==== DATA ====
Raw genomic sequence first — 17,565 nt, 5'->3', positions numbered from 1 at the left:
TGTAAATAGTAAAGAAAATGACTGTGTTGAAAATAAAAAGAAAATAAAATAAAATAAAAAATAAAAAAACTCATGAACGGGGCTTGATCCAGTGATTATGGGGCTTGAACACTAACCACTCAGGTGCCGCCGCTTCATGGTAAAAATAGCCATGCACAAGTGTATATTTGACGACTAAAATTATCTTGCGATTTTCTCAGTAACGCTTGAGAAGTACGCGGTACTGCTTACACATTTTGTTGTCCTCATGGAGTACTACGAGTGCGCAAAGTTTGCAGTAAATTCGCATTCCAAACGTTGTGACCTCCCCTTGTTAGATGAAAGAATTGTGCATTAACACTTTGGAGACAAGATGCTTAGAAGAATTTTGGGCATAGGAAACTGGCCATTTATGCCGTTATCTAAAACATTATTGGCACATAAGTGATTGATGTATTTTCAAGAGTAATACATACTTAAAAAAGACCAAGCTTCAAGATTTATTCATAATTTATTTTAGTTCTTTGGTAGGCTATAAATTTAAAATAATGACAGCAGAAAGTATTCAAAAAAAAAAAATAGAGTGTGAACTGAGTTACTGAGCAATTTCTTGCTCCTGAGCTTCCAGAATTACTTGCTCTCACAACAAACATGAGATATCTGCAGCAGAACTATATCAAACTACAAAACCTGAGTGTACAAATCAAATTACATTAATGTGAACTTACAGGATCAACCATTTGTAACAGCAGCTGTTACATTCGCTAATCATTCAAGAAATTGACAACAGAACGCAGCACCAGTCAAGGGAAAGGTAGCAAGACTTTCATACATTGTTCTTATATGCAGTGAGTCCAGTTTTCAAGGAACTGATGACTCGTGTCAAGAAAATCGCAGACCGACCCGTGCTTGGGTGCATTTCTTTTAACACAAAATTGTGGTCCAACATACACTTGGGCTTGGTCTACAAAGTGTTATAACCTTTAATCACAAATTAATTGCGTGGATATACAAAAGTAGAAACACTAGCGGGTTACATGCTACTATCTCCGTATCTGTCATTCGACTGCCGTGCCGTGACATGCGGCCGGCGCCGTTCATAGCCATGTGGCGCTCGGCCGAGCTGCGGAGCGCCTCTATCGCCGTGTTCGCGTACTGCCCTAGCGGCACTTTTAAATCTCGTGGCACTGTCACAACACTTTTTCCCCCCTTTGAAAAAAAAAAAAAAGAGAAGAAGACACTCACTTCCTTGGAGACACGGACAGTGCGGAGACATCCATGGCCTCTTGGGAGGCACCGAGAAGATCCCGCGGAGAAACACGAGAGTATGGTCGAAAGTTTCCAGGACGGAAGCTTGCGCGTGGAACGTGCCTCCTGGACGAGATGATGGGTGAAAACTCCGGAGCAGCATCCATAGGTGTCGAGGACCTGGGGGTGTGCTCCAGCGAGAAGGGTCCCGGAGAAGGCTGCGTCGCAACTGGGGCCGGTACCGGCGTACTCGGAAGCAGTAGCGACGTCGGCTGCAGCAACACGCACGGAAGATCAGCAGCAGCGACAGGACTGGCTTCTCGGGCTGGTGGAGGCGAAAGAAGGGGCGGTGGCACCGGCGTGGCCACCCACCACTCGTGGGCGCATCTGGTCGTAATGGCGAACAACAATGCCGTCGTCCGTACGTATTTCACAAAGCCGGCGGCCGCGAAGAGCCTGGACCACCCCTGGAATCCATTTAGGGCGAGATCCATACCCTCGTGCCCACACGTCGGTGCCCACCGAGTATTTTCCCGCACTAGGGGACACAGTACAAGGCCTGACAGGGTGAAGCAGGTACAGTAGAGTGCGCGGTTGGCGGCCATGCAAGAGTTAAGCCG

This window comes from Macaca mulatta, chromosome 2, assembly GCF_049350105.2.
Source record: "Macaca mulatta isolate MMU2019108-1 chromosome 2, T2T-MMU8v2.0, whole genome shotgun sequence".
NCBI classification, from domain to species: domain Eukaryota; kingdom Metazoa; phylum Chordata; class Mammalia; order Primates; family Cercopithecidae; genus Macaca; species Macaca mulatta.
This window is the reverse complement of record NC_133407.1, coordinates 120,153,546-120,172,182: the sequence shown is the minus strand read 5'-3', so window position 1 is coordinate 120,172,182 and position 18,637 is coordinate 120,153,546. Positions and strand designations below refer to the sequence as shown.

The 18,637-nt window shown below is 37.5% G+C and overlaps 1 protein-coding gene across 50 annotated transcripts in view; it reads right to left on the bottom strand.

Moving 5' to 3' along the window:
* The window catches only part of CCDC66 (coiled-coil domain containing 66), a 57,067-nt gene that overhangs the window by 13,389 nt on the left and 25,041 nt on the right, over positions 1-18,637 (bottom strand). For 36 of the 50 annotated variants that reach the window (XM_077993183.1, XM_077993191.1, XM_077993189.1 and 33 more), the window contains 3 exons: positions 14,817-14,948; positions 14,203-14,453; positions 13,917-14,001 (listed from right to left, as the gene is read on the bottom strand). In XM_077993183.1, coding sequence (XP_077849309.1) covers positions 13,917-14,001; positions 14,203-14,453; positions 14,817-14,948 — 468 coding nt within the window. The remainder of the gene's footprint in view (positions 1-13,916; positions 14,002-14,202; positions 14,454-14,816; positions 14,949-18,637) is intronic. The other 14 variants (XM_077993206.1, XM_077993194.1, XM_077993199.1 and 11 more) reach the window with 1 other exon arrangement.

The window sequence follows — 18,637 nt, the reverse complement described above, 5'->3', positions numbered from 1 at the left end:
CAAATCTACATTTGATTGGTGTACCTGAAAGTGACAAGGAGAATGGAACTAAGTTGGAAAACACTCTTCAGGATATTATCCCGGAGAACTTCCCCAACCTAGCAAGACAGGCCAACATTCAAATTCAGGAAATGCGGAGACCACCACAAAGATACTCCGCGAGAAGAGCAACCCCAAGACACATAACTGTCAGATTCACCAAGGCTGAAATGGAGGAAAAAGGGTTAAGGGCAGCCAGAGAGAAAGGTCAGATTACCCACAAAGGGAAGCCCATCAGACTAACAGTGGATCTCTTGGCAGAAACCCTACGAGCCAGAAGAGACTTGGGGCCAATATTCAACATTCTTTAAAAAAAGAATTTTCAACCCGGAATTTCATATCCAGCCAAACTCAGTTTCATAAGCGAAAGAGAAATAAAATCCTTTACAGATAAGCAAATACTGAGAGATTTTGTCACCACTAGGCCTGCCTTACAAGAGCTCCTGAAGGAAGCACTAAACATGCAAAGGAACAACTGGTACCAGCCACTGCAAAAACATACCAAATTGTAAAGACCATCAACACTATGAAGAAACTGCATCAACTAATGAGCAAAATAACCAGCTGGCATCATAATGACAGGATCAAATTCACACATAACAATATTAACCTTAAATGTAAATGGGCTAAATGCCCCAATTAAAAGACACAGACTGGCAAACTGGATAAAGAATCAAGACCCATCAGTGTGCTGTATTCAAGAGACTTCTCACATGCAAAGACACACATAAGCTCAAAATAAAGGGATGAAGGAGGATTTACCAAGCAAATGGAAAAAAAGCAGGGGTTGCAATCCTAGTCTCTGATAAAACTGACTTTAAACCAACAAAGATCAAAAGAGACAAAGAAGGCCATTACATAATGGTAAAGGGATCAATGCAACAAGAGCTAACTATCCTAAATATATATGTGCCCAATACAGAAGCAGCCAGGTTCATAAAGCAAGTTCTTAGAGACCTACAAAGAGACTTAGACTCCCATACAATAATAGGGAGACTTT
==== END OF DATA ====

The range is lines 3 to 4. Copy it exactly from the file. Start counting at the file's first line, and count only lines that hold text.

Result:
This window comes from Macaca mulatta, chromosome 2, assembly GCF_049350105.2.
Source record: "Macaca mulatta isolate MMU2019108-1 chromosome 2, T2T-MMU8v2.0, whole genome shotgun sequence".